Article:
Exchange Server: 80% not patched against CVE-2020-0688

[German]Very nasty: A patch against the Remote Code Execution (RCE) vulnerability CVE-2020-0688 in Microsoft's Exchange Server has been available since February 2020. But 80% of publicly available Microsoft Exchange Servers are not patched. However, the advice 'patch your server' is not always that easy.


On the road to disaster?

I had already addressed this topic within the 2018 blog post Vulnerability in Exchange Server 2010-2019. A vulnerability CVE-2020-0688 exists in Exchange from version 2010 to 2019, an exploit for this vulnerability has been known since January 2020, and updates to close the vulnerability have been available since February 11, 2020.

Vulnerability CVE-2020-0688

The vulnerability CVE-2020-0688 is a Microsoft Exchange Validation Key Remote Code Execution vulnerability described in this Microsoft document dated February 11, 2020.  The vulnerability that could be exploited to remote code execution exists in Microsoft Exchange Server if the server is unable to create unique (cryptographic) keys during installation. 

Knowledge of a validation key allows an authenticated user with a mailbox to pass arbitrary objects to be deserialized by the Web application running as SYSTEM. Simon Zuckerbraun from the Zero Day Initiative has published this blog post on February 25, 2020 with some explanations. Tenable also has this post on the topic.

Warning end of February 2020 here in the blog

It is unfortunately a recurring theme. On February 28, 2020 I had published the article Attack to unpatched Exchange Servers (CVE-2020-0688) here in the blog. The message: Cyber criminals are currently scanning the Internet for unpatched Exchange installations in order to exploit vulnerabilities. 

Security update released on 2-11-2020

Microsoft has released a security update on 11 February 2020. This fixes the vulnerability by correcting the way Microsoft Exchange creates the keys during installation. Here are the available updates that are classified as important:


  • Microsoft Exchange Server 2010 Service Pack 3 Update Rollup 30: KB4536989
  • Microsoft Exchange Server 2013 Cumulative Update 23: KB4536988
  • Microsoft Exchange Server 2016 Cumulative Update 14: KB4536987
  • Microsoft Exchange Server 2016 Cumulative Update 15: KB4536987
  • Microsoft Exchange Server 2019 Cumulative Update 3: KB4536987
  • Microsoft Exchange Server 2019 Cumulative Update 4: KB4536987

So the required security updates are now available and can be installed.

Worse Update quality!

But it's not that simple 'blue-eyed patch finally' road, that admins shall follow. Because Microsoft' patches are often good for serious update trouble. So I had to publish the blog post Exchange Server 2013: Issue with Security Update KB4536988 mention issues with these updates. In the article listed at the end of this blog post you can find hints how affected admins can get the Exchange Server up and running again. 

80% of systems are unpatched

In view of the situation outlined above, it's no wonder that administrators postpones patching. And now the issue comes back at the worst possible time during the Covid 19 crisis. There is a bomb ticking, because 80% of the publicly accessible Exchange Servers are probably vulnerable via CVE-2020-0688.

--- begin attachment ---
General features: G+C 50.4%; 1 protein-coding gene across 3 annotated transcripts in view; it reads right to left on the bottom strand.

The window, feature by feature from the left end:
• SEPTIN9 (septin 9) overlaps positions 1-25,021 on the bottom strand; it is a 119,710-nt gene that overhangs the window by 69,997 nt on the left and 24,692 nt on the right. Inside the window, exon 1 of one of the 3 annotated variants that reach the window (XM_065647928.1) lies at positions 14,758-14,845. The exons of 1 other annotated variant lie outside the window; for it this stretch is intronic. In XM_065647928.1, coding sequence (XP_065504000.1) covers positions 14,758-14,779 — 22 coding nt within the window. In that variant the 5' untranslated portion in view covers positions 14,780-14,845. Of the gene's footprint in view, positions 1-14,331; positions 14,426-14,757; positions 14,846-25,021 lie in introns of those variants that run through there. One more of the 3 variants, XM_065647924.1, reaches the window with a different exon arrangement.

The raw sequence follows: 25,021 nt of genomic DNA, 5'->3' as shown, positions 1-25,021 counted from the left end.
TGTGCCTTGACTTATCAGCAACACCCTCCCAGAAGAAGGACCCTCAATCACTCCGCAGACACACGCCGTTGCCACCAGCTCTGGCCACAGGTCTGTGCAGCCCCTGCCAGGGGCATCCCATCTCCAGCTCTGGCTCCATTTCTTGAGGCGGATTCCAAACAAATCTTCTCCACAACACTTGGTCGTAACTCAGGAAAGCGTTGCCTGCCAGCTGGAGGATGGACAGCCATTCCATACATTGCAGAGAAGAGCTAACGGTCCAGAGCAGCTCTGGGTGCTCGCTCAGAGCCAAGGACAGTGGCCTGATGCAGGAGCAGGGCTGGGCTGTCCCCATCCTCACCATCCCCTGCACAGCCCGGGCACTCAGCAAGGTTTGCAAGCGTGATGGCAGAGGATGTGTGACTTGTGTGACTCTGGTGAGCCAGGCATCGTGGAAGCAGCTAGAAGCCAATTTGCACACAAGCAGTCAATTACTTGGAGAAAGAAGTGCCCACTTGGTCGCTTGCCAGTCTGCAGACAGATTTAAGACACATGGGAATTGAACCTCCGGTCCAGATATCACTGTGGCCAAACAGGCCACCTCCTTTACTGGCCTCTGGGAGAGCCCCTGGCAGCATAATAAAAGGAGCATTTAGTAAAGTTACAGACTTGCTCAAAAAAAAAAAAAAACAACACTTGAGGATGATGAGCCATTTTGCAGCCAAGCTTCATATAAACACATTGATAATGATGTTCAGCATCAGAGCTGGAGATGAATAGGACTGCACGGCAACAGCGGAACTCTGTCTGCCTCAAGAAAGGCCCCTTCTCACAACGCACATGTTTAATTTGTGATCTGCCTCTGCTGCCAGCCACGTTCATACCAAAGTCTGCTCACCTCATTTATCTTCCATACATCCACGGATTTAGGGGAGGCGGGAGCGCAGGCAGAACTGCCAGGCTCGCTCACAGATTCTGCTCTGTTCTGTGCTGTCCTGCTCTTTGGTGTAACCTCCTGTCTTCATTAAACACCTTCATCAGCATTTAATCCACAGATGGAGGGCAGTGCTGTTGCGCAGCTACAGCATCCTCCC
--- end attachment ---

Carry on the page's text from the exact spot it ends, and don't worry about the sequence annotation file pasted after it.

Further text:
Bleeping Computer points this out again in the article linked in the above tweet. Background: The cyber security company Rapid7, which develops the Metasploit penetration testing framework, added a new MS Exchange RCE module to the pen testing tool on March 4, 2020. The background was that several proof-of-concept exploits had appeared on GitHub.

Starting on March 24, Rapid7 used its tool from Project Sonar to scan all publicly accessible Exchange servers on the Internet. The following tweet gives some results.

The results are not exiting. At least 357,629 (82.5%) of the 433,464 Internet-accessible Exchange servers are still vulnerable to attacks against the CVE-2020-0688 vulnerability. Follow-up tweets from Tom Sellers reveal more unsavory information.

The details can be read in this Rapid7 blog post. The post provides the Exchange builds that are considered secure. But there is also the information that you should not trust the build number displayed in Microsoft Exchange 2010 via Exchange Management Shell (EMS) and Exchange Management Console (EMC) after installing Service Pack 3. Admins of Exchange servers should therefore read the above blog post more carefully.

Time to patch (in the right way)

I read in several articles the request to 'patch now'. While it's true, the recommendation it's not sufficient. Administrators need to take measures that the Exchange servers are up and running after patching. If you are affected by an unpatched Exchange Server, you have the necessary information in the above text, including the notes in the article Exchange Server 2013: Issue with Security Update KB4536988. Maybe it will help – good luck.

Similar articles:
Vulnerability in Exchange Server 2010-2019.
Exchange Server 2013 Mail issues after Feb. 2020 Update
Microsoft recommends disabling SMBv1 on Exchange
Security information for Linux and Exchange
Attack to unpatched Exchange Servers (CVE-2020-0688)
Exchange Server 2013: Issue with Security Update KB4536988

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